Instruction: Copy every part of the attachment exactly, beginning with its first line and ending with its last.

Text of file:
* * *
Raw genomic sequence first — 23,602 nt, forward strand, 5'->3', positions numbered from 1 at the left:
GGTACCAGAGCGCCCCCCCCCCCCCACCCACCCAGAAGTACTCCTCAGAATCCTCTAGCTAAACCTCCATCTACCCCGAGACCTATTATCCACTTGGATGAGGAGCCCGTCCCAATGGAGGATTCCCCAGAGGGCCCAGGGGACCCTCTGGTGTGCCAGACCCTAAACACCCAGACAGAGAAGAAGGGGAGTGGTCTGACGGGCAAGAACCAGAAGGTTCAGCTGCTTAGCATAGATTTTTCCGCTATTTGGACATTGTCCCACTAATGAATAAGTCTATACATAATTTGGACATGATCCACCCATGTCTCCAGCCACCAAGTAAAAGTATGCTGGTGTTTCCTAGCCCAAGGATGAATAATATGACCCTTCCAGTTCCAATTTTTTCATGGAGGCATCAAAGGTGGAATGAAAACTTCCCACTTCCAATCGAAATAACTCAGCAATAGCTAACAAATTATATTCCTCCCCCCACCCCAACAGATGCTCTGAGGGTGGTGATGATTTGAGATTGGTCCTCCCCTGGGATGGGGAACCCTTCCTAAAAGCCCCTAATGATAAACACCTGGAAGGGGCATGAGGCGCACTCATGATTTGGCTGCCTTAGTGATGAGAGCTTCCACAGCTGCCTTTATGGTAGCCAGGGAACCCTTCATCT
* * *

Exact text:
Raw genomic sequence first — 23,602 nt, forward strand, 5'->3', positions numbered from 1 at the left:
GGTACCAGAGCGCCCCCCCCCCCCCACCCACCCAGAAGTACTCCTCAGAATCCTCTAGCTAAACCTCCATCTACCCCGAGACCTATTATCCACTTGGATGAGGAGCCCGTCCCAATGGAGGATTCCCCAGAGGGCCCAGGGGACCCTCTGGTGTGCCAGACCCTAAACACCCAGACAGAGAAGAAGGGGAGTGGTCTGACGGGCAAGAACCAGAAGGTTCAGCTGCTTAGCATAGATTTTTCCGCTATTTGGACATTGTCCCACTAATGAATAAGTCTATACATAATTTGGACATGATCCACCCATGTCTCCAGCCACCAAGTAAAAGTATGCTGGTGTTTCCTAGCCCAAGGATGAATAATATGACCCTTCCAGTTCCAATTTTTTCATGGAGGCATCAAAGGTGGAATGAAAACTTCCCACTTCCAATCGAAATAACTCAGCAATAGCTAACAAATTATATTCCTCCCCCCACCCCAACAGATGCTCTGAGGGTGGTGATGATTTGAGATTGGTCCTCCCCTGGGATGGGGAACCCTTCCTAAAAGCCCCTAATGATAAACACCTGGAAGGGGCATGAGGCGCACTCATGATTTGGCTGCCTTAGTGATGAGAGCTTCCACAGCTGCCTTTATGGTAGCCAGGGAACCCTTCATCT